Blanket Responses

Schweinfurth’s 33rd annual show demonstrates the unique artistry of quilters.

Auburn’s Schweinfurth Memorial Art Center once again presents Quilts = Art = Quilts, a large selection of quilts, created by 70 artists who come from the United States, Canada, Argentina and other nations. The exhibit offers a diverse menu of styles and subjects. Its portfolio is broad enough to encompass quilts playing subtly with geometric forms, pieces delving into states of mind, figurative and semi-figurative works and, yes, one quilt celebrating the notion of fragments.

The annual show includes works such as Diane Franklin’s “Reflections No. 2,” with its waves of green colors, and Karen Schultz’s “SPP 11,” in which she investigates and contrasts three circles. Maria Shell created “Mark’s Garden,” full of flowers and rows of vegetables.

Julia Graziano demonstrates mastery of design and color in “Where Science and Humanity Meet II.” Striped patterns, flush with striking colors, seem to flow through the quilt.

Elsewhere, three works evoke mood and emotion. Mary Tabar’s “Secret Life” touches on concealment, while Betty Busby fills her quilt, “Secrets,” with blots and currents, done in many variations. She seems to emphasize the power of secrets.

Judy Kirpich has two pieces that communicate a sense of anxiety through crossed and knotted lines.

Judy Kirpich, Anxiety No. 6

Judy Kirpich, Anxiety No. 6

There are works that interpret a setting or a scene. Nelda Warkentin’s “Birch Crossing” portrays a Maine forest at dusk, while Ellie Kreneck’s “The Liano Estacado-Summer Nights & Longhorns” mixes in motifs evoking the Southwest region.

A few works are done in a straight-up figurative style. Jennifer Day’s “Cuban Guitar” portrays two musicians in exquisite detail. She worked with linen, canvas, cotton cloth and 74 colors of thread.

Other artists play with an image but in a different context. In one of her quilts, Shin-Hee Chin repeats the same black-and-white pattern dozens of times. When it’s viewed from a distance, the quilt provides a portrait of Anne Frank.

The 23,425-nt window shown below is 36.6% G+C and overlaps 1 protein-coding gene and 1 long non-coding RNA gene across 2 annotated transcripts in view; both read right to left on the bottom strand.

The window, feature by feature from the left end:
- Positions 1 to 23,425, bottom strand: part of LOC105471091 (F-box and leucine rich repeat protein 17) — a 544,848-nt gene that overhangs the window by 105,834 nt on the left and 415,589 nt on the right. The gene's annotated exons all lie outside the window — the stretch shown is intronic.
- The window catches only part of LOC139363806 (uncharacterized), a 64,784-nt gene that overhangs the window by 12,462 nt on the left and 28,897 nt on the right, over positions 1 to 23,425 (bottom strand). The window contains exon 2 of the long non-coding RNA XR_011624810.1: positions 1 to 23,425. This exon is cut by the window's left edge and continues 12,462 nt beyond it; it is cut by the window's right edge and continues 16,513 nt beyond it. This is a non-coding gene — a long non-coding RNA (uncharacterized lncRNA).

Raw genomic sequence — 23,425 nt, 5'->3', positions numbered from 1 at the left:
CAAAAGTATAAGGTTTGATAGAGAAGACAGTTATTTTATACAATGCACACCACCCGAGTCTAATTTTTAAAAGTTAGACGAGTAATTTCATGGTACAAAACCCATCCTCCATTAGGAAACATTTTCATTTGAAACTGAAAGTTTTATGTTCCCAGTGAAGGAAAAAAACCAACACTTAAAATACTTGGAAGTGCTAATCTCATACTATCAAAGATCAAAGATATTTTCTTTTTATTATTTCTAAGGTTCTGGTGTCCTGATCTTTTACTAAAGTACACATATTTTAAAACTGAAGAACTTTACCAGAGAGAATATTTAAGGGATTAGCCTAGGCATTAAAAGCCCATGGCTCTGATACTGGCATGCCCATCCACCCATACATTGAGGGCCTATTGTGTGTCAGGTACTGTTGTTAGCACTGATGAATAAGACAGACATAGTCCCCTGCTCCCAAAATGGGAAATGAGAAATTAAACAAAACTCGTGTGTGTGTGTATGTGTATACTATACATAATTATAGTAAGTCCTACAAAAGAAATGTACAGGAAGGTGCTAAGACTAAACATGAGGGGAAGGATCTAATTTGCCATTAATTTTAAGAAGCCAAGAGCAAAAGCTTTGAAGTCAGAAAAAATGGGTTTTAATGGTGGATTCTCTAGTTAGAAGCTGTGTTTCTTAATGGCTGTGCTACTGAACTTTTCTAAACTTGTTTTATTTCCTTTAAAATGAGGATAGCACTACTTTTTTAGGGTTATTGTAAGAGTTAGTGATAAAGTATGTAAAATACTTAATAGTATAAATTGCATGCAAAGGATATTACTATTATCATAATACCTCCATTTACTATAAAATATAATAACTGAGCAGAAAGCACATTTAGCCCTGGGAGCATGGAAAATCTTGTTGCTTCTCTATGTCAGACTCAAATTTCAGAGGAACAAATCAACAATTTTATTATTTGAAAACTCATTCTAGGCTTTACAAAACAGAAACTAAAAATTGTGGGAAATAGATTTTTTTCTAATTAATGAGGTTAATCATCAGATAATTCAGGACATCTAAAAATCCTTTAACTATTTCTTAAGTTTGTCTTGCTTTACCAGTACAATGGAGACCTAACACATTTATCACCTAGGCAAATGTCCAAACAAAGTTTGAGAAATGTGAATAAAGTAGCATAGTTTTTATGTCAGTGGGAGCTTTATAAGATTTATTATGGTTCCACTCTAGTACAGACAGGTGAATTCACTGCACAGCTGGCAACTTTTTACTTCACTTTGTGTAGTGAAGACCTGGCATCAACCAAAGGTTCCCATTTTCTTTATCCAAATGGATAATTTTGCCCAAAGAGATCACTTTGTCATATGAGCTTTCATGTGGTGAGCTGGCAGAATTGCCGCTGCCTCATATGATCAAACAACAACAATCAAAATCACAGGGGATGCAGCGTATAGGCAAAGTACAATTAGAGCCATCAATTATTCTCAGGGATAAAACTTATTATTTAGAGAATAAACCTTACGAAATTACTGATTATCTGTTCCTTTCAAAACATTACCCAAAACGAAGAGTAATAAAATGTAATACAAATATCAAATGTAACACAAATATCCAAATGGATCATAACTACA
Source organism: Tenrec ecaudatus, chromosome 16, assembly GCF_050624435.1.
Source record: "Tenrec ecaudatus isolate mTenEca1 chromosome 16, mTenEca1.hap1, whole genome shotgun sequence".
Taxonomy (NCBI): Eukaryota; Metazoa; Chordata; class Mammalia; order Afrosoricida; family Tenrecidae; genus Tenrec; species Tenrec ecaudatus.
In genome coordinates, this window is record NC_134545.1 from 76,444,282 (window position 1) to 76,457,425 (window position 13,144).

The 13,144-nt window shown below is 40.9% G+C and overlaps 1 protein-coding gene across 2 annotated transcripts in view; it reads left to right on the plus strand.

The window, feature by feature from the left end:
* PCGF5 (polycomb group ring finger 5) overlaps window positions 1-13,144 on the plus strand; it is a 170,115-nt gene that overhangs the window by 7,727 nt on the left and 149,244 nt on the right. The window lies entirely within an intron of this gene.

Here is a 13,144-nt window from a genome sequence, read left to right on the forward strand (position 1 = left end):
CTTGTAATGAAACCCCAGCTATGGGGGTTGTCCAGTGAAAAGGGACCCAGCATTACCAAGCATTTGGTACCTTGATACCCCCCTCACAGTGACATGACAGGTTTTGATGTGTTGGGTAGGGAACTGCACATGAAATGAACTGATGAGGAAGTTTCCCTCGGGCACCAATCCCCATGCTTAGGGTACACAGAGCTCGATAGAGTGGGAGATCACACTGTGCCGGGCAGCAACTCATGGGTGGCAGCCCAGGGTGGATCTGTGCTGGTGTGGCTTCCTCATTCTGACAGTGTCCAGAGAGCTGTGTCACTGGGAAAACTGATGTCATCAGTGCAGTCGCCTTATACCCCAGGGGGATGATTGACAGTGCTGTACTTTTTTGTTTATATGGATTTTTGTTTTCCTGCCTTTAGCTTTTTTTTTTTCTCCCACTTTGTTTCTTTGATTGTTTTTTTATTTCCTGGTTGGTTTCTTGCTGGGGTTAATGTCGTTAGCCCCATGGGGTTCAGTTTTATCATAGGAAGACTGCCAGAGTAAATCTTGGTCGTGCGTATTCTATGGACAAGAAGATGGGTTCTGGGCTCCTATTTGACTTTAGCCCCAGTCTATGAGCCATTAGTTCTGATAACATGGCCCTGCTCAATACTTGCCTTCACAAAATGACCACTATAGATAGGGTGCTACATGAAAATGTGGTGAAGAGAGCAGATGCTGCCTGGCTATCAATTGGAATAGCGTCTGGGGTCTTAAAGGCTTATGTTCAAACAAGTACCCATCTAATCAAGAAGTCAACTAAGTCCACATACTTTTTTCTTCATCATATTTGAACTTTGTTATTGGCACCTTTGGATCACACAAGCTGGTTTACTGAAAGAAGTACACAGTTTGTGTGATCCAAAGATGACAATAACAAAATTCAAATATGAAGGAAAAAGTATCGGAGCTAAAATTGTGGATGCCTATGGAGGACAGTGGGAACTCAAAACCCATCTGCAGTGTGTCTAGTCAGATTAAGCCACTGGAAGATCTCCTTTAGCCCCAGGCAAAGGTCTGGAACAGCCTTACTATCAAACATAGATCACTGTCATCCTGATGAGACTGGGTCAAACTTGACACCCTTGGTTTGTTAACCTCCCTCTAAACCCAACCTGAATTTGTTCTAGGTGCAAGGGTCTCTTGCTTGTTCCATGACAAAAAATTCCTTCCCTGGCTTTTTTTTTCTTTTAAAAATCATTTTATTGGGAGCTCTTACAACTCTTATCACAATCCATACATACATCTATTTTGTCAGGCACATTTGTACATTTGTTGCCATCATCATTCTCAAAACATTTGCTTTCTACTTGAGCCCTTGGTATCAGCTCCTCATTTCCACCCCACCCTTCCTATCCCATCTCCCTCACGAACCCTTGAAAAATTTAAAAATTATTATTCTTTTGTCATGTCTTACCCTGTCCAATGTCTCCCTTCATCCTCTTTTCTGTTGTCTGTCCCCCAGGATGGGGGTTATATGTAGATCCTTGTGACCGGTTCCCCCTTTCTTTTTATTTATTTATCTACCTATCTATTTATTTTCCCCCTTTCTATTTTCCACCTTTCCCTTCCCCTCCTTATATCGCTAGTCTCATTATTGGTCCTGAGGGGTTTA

In “Three Marys: Freedom Riders,” Dawn Williams Boyd recalls the civil rights struggles of the 1960s. She invokes a biblical theme and depicts elements in radically different sizes. Thus, a martyr figure lying on the ground is gigantic, while a bus labeled “Anniston” is tiny. Anniston, Ala., is where hardcore segregationists firebombed a bus carrying civil rights demonstrators.

And Tammy Sutherland’s “Untitled Fragment # 1” recycles pieces of cloth from various projects. Although it has ragged edges, this isn’t an unfinished piece of work. It’s an interesting piece that focuses on fragments and poses a question: Doesn’t every quilt begin with fragments?

The exhibition certainly has other noteworthy pieces.

Kit Vincent fashioned “Torn Sari” from recycled sari silk, cottons and silks and thread. Look for Marie Jensen’s “Cliffs,” with its mix of red, orange and green; Gerri Spilka’s “Edge No. 1,” in which she explores geometric forms; and Chiaka Dosho’s “Cherry Blossom 7,” a pretty piece that she made from old Japanese kimono cloth and yarn.

Kit Vincent, Megantic

Kit Vincent, Megantic

Finally, Joan Sowada’s “Magic Wall” challenges viewers to interpret it.

That work has six views of a long wall, with trees on its periphery. From one perspective, the wall looms as a citadel, intended to protect those inside from anyone opposing them. Clearly, that’s only one possible interpretation.

Quilts = Art = Quilts, in its 33rd year, not only reinforces the theme inherent in its title but also displays a range of works created by contemporary quilters. Ultimately, the exhibit’s appeal doesn’t depend solely on its survey of quilts. Rather, its success stems largely from the skillful showcasing of individual pieces.

The exhibition runs through Jan. 4 at the Schweinfurth Memorial Center, 205 Genesee St., Auburn. The gallery is open Tuesdays through Saturdays, 10 a.m. to 5 p.m., and Sundays, 1 to 5 p.m. For information, call 255-1553.

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